From: Laura Simms
Date: Wed, 27 Jun 2018 11:24:05 -0400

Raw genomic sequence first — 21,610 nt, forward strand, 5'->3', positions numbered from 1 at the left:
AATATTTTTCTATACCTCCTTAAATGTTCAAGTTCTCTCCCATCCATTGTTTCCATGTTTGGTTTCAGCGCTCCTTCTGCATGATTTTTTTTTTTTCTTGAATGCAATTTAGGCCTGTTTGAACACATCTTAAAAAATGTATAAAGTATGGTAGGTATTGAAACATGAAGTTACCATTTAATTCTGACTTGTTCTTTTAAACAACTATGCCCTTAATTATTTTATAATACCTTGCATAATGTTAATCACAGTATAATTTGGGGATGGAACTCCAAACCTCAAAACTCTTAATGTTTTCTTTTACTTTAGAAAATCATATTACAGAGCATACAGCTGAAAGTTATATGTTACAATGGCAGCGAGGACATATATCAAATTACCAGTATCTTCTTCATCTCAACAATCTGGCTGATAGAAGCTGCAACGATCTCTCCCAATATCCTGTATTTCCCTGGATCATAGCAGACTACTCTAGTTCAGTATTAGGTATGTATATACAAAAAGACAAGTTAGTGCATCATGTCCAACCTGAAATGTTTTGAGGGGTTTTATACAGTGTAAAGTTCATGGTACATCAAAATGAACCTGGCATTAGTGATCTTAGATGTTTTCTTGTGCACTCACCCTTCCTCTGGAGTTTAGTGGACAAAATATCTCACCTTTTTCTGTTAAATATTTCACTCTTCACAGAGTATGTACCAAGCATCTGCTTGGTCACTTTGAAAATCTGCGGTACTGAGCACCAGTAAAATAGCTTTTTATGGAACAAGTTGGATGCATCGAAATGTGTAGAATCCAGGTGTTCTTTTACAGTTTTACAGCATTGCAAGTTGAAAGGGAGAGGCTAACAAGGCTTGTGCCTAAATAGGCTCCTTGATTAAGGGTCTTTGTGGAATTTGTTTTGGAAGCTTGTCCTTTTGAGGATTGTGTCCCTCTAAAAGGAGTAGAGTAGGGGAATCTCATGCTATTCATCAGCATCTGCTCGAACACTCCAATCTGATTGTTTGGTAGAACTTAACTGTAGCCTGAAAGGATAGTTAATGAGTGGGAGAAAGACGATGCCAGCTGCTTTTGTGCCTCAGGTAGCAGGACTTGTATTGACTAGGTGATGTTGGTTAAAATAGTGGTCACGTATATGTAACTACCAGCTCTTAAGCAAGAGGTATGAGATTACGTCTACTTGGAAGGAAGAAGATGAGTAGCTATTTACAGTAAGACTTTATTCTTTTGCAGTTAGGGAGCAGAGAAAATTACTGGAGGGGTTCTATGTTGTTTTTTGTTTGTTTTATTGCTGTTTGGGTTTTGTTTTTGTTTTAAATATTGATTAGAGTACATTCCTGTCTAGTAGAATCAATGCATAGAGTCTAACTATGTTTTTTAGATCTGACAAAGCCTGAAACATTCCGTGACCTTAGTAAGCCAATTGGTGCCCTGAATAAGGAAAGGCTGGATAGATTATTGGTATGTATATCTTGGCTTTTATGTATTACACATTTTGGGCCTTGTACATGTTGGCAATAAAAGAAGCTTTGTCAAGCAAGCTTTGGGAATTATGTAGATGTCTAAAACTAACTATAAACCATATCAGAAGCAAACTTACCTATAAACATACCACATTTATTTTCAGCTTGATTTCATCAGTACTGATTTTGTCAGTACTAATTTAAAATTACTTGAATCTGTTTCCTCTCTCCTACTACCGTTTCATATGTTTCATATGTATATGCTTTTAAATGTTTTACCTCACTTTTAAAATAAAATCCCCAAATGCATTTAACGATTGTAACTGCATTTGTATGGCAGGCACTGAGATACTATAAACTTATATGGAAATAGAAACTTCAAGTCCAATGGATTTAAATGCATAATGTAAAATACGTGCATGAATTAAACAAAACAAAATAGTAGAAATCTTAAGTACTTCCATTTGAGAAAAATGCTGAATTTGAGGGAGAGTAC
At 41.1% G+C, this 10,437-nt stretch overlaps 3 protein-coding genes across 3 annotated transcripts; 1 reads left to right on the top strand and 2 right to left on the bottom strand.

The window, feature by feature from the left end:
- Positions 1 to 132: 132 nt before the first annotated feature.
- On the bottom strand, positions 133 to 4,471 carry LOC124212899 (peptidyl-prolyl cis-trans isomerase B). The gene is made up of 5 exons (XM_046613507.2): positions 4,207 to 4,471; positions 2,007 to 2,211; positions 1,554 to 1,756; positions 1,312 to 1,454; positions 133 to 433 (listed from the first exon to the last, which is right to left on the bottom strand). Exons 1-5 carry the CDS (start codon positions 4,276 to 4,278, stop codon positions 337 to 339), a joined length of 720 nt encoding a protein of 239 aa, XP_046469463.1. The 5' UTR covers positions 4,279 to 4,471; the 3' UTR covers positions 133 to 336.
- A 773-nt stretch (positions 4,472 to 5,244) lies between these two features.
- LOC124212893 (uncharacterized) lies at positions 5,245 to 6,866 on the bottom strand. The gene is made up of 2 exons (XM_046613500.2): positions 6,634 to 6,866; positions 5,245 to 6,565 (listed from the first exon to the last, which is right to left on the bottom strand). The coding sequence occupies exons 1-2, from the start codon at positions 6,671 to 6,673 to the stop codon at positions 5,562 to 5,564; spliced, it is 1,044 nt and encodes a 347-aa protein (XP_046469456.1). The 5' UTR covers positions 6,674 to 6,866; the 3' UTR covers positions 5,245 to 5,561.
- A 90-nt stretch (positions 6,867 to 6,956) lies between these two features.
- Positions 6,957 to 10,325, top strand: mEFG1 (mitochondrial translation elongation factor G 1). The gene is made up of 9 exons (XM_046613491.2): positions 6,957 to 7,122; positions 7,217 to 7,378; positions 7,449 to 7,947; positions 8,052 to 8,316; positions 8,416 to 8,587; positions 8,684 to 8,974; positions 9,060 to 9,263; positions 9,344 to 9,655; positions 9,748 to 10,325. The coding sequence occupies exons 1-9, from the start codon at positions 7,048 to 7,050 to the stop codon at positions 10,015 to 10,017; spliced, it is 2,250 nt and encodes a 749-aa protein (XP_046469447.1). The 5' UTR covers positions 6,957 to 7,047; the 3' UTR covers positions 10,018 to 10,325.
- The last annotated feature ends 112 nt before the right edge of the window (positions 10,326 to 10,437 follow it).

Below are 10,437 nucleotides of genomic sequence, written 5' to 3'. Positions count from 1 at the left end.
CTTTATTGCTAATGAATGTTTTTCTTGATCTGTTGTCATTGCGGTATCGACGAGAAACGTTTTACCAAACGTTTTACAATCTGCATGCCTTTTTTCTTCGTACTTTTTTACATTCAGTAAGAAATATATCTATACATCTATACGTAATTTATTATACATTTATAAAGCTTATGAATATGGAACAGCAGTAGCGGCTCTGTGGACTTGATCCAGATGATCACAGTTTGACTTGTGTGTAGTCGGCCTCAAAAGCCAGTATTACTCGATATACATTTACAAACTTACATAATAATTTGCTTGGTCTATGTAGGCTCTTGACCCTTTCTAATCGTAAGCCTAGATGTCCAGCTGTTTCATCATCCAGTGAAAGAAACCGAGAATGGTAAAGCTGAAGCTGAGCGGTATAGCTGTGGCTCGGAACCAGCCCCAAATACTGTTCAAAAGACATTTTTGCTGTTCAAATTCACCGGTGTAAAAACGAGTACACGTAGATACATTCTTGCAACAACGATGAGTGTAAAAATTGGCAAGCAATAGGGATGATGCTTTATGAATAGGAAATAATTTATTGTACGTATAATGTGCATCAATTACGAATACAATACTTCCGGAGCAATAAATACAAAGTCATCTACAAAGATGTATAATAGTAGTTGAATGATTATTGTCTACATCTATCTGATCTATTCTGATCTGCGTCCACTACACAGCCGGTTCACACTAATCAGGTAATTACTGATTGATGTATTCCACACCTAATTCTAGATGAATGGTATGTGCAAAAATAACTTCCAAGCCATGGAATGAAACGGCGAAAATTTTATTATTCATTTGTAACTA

Many years ago after listening to a tape of my voice I was startled by how high, stressed and thin, it was. I began a search for vocal warm ups that ranged from relaxing the voice, and the throat, to operative singing, even rock and roll singing (that was fun). What changed my voice was work with the Ry Hart theater teacher Richard Armstrong. It not only opened my voice and increased the range of sound, tone and level of voice, but it made me deeply aware of the difference between the voice embodied and the voice relaxed. An embodied voice has effect on teller and listeners – it literally sets the channels of the body vibrating and allows for listeners to relax and deepen their responsiveness during the telling. They can more easily listen beyond the content into the sound of the word and intention of the telling and the silence underlying it all. I continue to do some physical warm up before performance that has to do with breathing into my body (for me chi kung has been very helpful) and stretching to get the crustiness of muscles loosened. then I begin to let sound out from my body until I can breathe into sound from different parts of my body. the backbone of my preparation is five to ten minutes (sometimes even 2 miknutes) or mindfulness awareness befoe it all so that I am reconnecting with a sense of presence as the foundation of connection with my audience. This warm up can be five minutes or can be an hour or longer depending on my life and need.